The Brewers have been connected to a few Braden Looper/Randy Wolf rumors here and there, but it’s looking increasingly unlikely that they’ll add anyone else before the season starts.
During his recent trip to Milwaukee, principal owner Mark Attanasio said the team already has already committed about $82-83 million, depending on the outcomes of talks with arbitration-eligible outfielder Corey Hart and second baseman Rickie Weeks. That’s about the same level at which the team entered 2008.
Fans doing their own math at home came up with something in the neighborhood of $79 million. But Attanasio said that figure didn’t yet include Craig Counsell’s $1 million deal, finalized Jan. 26, or the approximately $2-$2.5 million that is spent throughout the season on Minor League callups, who replace injured players.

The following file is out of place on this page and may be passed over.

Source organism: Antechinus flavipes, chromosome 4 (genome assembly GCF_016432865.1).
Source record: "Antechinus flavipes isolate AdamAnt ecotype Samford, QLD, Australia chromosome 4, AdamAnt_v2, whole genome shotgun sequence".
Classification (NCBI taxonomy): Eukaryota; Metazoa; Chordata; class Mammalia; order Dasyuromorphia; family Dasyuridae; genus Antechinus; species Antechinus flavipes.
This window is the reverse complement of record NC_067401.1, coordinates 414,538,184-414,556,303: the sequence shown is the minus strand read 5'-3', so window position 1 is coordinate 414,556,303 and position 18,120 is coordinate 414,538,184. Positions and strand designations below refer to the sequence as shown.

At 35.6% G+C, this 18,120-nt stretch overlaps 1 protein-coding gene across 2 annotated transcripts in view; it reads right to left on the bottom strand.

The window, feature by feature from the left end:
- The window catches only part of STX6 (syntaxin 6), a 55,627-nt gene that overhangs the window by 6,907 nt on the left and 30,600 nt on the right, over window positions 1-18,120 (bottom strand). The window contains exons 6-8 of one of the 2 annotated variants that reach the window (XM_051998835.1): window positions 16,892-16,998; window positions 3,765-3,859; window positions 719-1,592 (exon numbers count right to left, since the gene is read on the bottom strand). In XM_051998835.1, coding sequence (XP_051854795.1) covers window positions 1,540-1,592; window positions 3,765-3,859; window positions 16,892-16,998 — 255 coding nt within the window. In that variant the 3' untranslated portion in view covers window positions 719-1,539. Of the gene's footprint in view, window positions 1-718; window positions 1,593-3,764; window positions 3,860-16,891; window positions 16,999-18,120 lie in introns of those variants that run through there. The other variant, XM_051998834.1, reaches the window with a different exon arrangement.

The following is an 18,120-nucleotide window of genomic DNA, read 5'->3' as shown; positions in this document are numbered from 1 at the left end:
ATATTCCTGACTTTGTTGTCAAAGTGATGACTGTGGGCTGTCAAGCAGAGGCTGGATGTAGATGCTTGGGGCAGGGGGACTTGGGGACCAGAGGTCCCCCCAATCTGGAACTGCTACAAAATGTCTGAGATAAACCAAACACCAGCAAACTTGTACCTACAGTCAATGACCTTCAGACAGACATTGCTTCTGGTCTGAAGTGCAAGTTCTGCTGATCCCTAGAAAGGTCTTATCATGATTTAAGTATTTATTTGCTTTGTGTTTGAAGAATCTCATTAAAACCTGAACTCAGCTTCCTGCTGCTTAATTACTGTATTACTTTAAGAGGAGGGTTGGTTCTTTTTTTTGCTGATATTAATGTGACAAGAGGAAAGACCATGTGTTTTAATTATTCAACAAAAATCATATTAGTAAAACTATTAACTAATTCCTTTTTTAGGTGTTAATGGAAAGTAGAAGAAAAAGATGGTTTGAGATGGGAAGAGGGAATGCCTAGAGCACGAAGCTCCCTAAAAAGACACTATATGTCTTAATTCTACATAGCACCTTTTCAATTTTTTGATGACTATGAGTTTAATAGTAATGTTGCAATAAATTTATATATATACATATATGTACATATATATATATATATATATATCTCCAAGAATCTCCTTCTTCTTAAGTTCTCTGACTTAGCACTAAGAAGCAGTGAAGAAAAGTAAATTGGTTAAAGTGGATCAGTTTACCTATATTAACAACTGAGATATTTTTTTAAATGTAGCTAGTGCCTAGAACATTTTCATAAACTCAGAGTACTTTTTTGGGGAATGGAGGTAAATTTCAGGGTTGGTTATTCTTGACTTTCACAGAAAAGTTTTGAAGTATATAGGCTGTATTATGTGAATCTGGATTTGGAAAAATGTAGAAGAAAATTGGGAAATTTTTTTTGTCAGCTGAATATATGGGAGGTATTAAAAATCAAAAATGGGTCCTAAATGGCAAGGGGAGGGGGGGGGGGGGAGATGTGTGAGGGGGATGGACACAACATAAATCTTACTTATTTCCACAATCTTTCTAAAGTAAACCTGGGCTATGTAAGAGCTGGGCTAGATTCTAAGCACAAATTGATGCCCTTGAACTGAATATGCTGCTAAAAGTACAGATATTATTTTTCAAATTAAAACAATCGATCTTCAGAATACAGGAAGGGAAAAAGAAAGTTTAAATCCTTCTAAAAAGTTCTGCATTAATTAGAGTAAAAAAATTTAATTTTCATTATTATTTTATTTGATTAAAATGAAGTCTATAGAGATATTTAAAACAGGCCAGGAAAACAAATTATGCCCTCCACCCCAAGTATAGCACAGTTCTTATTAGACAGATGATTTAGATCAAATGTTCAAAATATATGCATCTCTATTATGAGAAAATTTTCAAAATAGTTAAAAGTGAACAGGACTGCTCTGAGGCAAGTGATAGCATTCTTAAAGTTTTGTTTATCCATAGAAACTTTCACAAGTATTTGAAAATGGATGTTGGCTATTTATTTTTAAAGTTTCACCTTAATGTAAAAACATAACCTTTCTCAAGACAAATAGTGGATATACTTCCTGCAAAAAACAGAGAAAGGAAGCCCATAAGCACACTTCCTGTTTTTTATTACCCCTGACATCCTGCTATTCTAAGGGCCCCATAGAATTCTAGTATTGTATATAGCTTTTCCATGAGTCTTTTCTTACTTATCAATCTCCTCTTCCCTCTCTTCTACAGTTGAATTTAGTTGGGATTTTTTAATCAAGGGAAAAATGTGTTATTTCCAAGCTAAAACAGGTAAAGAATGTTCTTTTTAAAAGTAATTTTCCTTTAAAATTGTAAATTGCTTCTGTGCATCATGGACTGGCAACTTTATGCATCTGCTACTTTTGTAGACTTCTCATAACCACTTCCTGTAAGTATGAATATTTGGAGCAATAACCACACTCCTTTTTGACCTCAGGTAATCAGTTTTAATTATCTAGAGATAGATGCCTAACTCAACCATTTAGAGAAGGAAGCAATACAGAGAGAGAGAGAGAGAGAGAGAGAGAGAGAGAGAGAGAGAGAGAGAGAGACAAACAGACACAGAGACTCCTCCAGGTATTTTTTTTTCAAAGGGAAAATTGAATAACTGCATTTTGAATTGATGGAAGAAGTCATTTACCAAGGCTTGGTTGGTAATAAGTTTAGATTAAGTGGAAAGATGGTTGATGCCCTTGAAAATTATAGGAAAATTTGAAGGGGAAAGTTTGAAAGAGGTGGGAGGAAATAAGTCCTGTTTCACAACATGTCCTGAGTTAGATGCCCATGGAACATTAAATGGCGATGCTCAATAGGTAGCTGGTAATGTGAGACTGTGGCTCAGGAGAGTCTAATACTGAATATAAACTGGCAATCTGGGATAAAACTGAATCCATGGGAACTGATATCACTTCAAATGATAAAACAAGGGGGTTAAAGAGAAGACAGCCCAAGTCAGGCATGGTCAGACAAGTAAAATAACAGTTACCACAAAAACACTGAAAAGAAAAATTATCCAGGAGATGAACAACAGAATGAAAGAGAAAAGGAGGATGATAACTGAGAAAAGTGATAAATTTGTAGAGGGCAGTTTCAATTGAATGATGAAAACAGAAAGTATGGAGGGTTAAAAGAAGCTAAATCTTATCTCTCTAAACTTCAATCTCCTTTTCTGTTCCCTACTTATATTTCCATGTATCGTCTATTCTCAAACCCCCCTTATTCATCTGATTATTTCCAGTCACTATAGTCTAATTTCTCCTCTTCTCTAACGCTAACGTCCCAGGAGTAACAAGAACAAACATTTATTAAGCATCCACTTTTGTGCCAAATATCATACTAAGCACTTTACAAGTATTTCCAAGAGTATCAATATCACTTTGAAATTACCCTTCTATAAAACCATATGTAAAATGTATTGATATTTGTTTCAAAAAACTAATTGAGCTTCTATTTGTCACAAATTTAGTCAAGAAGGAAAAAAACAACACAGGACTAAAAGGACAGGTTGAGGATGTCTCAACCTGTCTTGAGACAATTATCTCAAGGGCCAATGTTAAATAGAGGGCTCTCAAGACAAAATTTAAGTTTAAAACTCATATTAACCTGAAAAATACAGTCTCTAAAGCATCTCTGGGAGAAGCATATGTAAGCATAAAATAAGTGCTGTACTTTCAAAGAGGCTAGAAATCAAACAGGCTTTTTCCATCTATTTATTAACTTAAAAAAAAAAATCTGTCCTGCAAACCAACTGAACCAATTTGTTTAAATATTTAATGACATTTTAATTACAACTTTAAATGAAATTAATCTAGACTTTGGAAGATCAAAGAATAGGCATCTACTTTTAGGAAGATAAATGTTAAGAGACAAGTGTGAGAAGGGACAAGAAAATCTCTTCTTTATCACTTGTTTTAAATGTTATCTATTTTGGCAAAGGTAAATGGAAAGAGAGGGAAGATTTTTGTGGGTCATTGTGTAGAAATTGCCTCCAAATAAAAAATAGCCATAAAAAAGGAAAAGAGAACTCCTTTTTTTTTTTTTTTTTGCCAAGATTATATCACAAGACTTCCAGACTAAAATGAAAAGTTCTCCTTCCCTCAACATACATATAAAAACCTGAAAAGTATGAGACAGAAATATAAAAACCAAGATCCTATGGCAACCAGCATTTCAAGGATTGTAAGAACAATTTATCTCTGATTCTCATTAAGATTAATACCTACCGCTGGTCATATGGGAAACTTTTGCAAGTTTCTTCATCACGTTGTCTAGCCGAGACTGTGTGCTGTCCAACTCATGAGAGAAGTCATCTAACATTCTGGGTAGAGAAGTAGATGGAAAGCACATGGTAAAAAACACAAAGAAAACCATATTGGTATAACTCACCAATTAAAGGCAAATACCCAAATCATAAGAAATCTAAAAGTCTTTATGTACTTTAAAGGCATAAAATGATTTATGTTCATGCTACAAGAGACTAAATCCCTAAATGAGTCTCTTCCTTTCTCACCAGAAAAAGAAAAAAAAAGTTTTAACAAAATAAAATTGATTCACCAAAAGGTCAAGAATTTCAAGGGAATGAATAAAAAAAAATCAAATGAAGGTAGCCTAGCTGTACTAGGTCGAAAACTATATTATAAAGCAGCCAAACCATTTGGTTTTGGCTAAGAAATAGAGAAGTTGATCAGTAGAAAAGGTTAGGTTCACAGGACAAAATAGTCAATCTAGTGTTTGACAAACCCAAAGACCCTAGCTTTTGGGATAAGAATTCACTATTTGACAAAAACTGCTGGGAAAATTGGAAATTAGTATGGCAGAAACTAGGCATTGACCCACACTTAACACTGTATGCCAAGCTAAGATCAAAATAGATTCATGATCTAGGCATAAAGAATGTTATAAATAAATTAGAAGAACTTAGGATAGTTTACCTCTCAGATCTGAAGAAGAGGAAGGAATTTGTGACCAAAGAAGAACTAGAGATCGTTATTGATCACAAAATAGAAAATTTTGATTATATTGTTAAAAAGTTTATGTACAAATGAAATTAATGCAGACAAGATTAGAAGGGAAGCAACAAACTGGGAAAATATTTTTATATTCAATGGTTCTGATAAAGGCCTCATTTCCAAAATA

When you’re correcting your fans about the cost of minor league callups, you know money’s a little tight.
More after the jump.
“When I first bought the team, it was like, ‘Are you ever going to get to 40 [million dollars]?'” said Attanasio, who purchased the team following the 2004 season, when the Brewers spent just shy of $28 million on players. “Now, we’re arguing between 82 and 79.”
He does concede that it is a somewhat significant point. At $82 million, the Brewers are less likely to spend on one of the remaining free-agent starters. Instead, club officials have discussed beginning the season with a relatively thin starting rotation and looking to add early in the year. MLB.com.
The free agent market has become such a bargain bin that it’s still possible the Brewers will add a pitcher, but even if they do pick up a Wolf or Looper, their rotation is still appreciably worse than it was last year. Of course, there is still a very small chance that they resume talks with Ben Sheets, who is drawing painfully (get it?) little interest elsewhere.